Palm Sunday, 2013

posted by Mike on March 24th, 2013


The Lord GOD has given me
a well-trained tongue,
that I might know how to speak to the weary
a word that will rouse them.
–Isaiah 50:4

Palm Sunday mass is complicated for a lector. Not only is there an initial entrance into the church with blessed palms, but the Gospel is read like a play, with parts played by the priest, various deacons and lectors, sometimes people selected from the congregation, and even the congregation itself (roaring “Crucify him! Crucify him!”).

When I was first learning to be a lector as a teen, Palm Sunday was my trial by fire. Fr. Ed Bell gave constant feedback in the form of smiles and dirty looks. He always presided over a great mass, and I think his priority was never individual excellence or self-expression, but universal competence. If the details are attended to, the mass will be not only worshipful but nourishing to the heart.

I was a lector tonight at St. Peter’s, and it went great. I appreciated that Deacon Reisinger, in his homily, drew out one of the lessons of Easter, that “hope springs forth,” and connected it to the wonderful event of the election of Pope Francis.

I will proclaim your name to my brethren;
in the midst of the assembly I will praise you
–Psalm 22:23

One blessing of my life is that I get to talk with a lot of smart non-Catholics who are curious about my faith. Since the election of Pope Francis, friends keep coming up to me at parties or on the street and asking me questions. For my friends who are not in Worcester, here are my party-sized answers to the most frequently-asked questions.

Q: What do you think about Pope Francis?

A: I’m very, very hopeful about this pope. There have been so many good signs from the very start of his papacy.

Q: OK, but I don’t think he’s very good on [issue X].

A: There are a hundred areas where the Church needs reform or renewal. Already, he seems willing and able to get something done on several of them. If he makes major progress on even a couple, that’s an impressive job. I’m very, very hopeful about this pope.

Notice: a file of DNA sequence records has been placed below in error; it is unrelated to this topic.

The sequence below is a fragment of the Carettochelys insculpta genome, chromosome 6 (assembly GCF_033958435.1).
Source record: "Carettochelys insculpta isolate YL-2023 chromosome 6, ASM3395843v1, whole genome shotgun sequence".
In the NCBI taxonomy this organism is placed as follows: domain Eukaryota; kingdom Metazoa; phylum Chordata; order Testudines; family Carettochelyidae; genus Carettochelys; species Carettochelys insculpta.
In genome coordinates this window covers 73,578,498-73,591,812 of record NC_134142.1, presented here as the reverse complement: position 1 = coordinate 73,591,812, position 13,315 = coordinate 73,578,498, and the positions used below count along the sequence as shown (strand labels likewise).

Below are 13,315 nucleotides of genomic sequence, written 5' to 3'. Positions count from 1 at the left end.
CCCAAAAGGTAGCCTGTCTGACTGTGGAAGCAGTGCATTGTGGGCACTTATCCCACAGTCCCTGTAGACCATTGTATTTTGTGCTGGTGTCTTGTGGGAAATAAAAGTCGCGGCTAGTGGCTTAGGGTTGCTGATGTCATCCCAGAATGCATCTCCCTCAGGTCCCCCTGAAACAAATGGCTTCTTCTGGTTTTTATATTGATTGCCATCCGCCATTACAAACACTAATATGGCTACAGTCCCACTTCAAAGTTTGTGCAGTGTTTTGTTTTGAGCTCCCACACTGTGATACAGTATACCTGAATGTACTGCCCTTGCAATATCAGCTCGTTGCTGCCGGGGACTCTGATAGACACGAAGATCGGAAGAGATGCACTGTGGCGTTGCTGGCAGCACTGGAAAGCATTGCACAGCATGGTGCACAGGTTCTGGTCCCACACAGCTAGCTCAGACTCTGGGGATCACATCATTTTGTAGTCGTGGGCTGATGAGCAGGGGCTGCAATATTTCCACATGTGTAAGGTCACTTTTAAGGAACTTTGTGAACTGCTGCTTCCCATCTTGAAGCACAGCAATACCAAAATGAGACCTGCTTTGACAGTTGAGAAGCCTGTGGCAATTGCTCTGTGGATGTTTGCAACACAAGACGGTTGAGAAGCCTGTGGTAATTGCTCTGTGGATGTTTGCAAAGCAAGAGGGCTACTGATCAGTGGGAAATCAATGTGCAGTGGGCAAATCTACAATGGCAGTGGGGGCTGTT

[This next question has somehow always involved NPR, even though plenty of media outlets have noted this issue. This next question has also always somehow elicited a very detailed answer from me.]

Q: OK, but I heard on NPR he was involved with human rights abuses?

A: There are various allegations. Anybody who’s in charge of something during a time like that, there are going to be allegations, and there are going to be mistakes. My question is, what kind of mistakes? Right after he was elected, there was a lot of attention to an article in a respected outlet saying he’d been involved in a shocking incident. It was the kind of thing to make you think that maybe the other allegations were part of a pattern of serious mistakes. But within a few hours the report was retracted. The author was confused, Bergoglio had nothing to do with that incident. The next morning there was an allegation that worried me, but the evidence was slight, and I haven’t seen it repeated, and in light of other details it doesn’t make a lot of sense. So as far as I can tell, he may have made mistakes, but he’s a really good guy. People should not shy away from talking about this stuff. The Catholic Church has had a huge problem with being able to talk about the mistakes and crimes of its priests. But as far as I can tell, and I am no expert on the history, there is nothing to be concerned about here. I’m very, very hopeful about this pope.

Christ Jesus, though he was in the form of God,
did not regard equality with God
something to be grasped.
–Philippians 2:6

From the pope’s Palm Sunday homily:

Why the Cross? Because Jesus takes upon himself the evil, the filth, the sin of the world, including the sin of all of us, and he cleanses it, he cleanses it with his blood, with the mercy and the love of God. Let us look around: how many wounds are inflicted upon humanity by evil! Wars, violence, economic conflicts that hit the weakest, greed for money that you can’t take with you and have to leave. When we were small, our grandmother used to say: a shroud has no pocket. Love of power, corruption, divisions, crimes against human life and against creation! And – as each one of us knows and is aware – our personal sins: our failures in love and respect towards God, towards our neighbour and towards the whole of creation.

For who is greater:
the one seated at table or the one who serves?
Is it not the one seated at table?
I am among you as the one who serves.


Several of my housemates seized the day and celebrated Palm Sundae.

Holy Week schedule at St. Peter’s, Worcester

Holy Tuesday: Confessions at 5pm.

Holy Thursday: Mass at 7pm, followed by Adoration until 10pm. Some parishioners will travel together to 7 churches after mass.

Good Friday: Stations of the cross at noon in the church. Walking stations of the cross from 2pm, starting at St. Peter’s School. Spanish Good Friday liturgy at 3pm. (7pm English at St. Andrews.)

Holy Saturday: Confession at 3pm. Easter vigil mass at 7:30pm.

Sunday: Regular mass schedule, with Easter egg hunts after 9am and 10am masses.

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